¼ cup (60 g) packed brown sugar
3 tablespoons (60 g) honey
½ teaspoon pure vanilla extract
¼ cup (60 ml) milk (of your choice)
1 cup (175 g) chocolate chips
2 green pears

YOU WILL ALSO NEED:
Waxed paper
Rolling pin
Dinosaur cookie cutters
Child scissors

  1. Preheat oven to 350°F (180°C). Mix the flours, flax meal, baking powder, and baking soda into a bowl.
  2. In a separate bowl, use a hand mixer to blend the butter, brown sugar, honey, and vanilla extract until fluffy, about 2 minutes.
  3. Stir the butter mixture into the flour mixture. Add milk. Stir until blended.
  4. Place dough on a piece of waxed paper. Flatten into a big circle and place in the freezer for 15 minutes.
  5. On a floured surface, roll the dough to about ¼-inch (6 mm) thick. Press the dinosaur cookie cutters in the dough. Place shapes on an ungreased cookie sheet. Bake for 8 to 10 minutes. Let cool.
  6. Melt the chocolate chips in a small bowl in the microwave for 30 seconds at a time, stirring in between. Spoon 2 tablespoons (28 g) of melted chocolate on a small piece of waxed paper and quickly place a dinosaur upright in each chocolate glob.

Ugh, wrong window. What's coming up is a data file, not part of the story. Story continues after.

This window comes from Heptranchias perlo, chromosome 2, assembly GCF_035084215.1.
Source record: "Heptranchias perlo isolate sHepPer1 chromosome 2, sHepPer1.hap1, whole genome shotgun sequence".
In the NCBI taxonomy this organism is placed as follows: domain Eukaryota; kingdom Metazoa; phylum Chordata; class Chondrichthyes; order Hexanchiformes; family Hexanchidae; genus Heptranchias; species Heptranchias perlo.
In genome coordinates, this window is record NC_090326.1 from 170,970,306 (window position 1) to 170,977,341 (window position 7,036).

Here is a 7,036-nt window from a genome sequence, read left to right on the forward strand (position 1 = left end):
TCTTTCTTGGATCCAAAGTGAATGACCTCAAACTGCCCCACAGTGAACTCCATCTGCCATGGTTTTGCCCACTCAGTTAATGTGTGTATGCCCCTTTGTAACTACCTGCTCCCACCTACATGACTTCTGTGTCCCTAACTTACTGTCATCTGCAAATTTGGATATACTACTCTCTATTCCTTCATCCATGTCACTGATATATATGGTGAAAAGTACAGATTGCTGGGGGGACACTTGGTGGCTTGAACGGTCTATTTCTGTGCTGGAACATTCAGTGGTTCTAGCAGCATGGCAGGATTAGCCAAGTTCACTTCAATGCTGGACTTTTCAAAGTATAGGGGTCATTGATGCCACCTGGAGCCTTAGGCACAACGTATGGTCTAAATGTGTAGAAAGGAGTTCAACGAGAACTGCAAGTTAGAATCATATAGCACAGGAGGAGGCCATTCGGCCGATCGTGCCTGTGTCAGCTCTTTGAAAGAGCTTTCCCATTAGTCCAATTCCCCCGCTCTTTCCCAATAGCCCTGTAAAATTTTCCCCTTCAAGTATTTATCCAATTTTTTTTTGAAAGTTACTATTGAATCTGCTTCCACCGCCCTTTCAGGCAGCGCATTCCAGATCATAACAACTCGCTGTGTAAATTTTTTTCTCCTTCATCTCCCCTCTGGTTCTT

7. Place the dinosaurs and chocolate in the freezer, until the chocolate hardens, about 2 to 3 minutes. Carefully peel off the chocolate tar pits from the waxed paper and stand dinosaurs upright on a plate.
  8. Cut pears into slices, and cut slices into tree shapes for the background. Use the pear slices in place of marshmallows for fruit-filled s’mores.

Makes 10 to 12 Dino S’mores

Behind the beans
Many of the science centers and museums where Bean Sprouts cafés are located offer dinosaur exhibits. We even call our fossil friends Bean Names, like “Pea-Rex,” “Tri-Carrot Tops,” and “Eggasaurus.”

Xylofun

 

Xylofun

 

This sweet tasting dish will have your child forgetting they’re eating vegetables.

Photo: The Quarto Group

Try multicolored carrots to make this dish really ring.

Cooking spray
8 carrots
1½ teaspoons (7 g) unsalted butter, melted
1 tablespoon (15 ml) pure maple syrup
⅛ teaspoon salt
12 capers